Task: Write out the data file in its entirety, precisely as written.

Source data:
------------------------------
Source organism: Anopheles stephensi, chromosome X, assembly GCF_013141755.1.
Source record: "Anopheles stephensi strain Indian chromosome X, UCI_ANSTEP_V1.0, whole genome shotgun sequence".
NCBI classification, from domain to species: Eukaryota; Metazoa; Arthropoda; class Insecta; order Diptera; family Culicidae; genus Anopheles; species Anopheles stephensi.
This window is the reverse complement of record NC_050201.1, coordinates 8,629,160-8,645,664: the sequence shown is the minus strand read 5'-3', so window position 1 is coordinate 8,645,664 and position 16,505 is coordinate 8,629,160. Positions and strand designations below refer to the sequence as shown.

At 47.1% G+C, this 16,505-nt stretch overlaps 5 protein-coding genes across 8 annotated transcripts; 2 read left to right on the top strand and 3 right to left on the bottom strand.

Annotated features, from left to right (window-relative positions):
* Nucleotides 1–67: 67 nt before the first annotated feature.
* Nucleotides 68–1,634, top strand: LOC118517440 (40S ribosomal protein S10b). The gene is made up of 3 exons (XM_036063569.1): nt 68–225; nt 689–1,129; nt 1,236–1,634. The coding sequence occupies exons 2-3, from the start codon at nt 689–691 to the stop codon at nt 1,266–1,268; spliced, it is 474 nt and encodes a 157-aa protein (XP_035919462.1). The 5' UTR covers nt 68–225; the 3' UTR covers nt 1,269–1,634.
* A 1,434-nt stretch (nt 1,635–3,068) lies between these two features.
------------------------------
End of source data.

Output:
Source organism: Anopheles stephensi, chromosome X, assembly GCF_013141755.1.
Source record: "Anopheles stephensi strain Indian chromosome X, UCI_ANSTEP_V1.0, whole genome shotgun sequence".
NCBI classification, from domain to species: Eukaryota; Metazoa; Arthropoda; class Insecta; order Diptera; family Culicidae; genus Anopheles; species Anopheles stephensi.
This window is the reverse complement of record NC_050201.1, coordinates 8,629,160-8,645,664: the sequence shown is the minus strand read 5'-3', so window position 1 is coordinate 8,645,664 and position 16,505 is coordinate 8,629,160. Positions and strand designations below refer to the sequence as shown.

At 47.1% G+C, this 16,505-nt stretch overlaps 5 protein-coding genes across 8 annotated transcripts; 2 read left to right on the top strand and 3 right to left on the bottom strand.

Annotated features, from left to right (window-relative positions):
* Nucleotides 1–67: 67 nt before the first annotated feature.
* Nucleotides 68–1,634, top strand: LOC118517440 (40S ribosomal protein S10b). The gene is made up of 3 exons (XM_036063569.1): nt 68–225; nt 689–1,129; nt 1,236–1,634. The coding sequence occupies exons 2-3, from the start codon at nt 689–691 to the stop codon at nt 1,266–1,268; spliced, it is 474 nt and encodes a 157-aa protein (XP_035919462.1). The 5' UTR covers nt 68–225; the 3' UTR covers nt 1,269–1,634.
* A 1,434-nt stretch (nt 1,635–3,068) lies between these two features.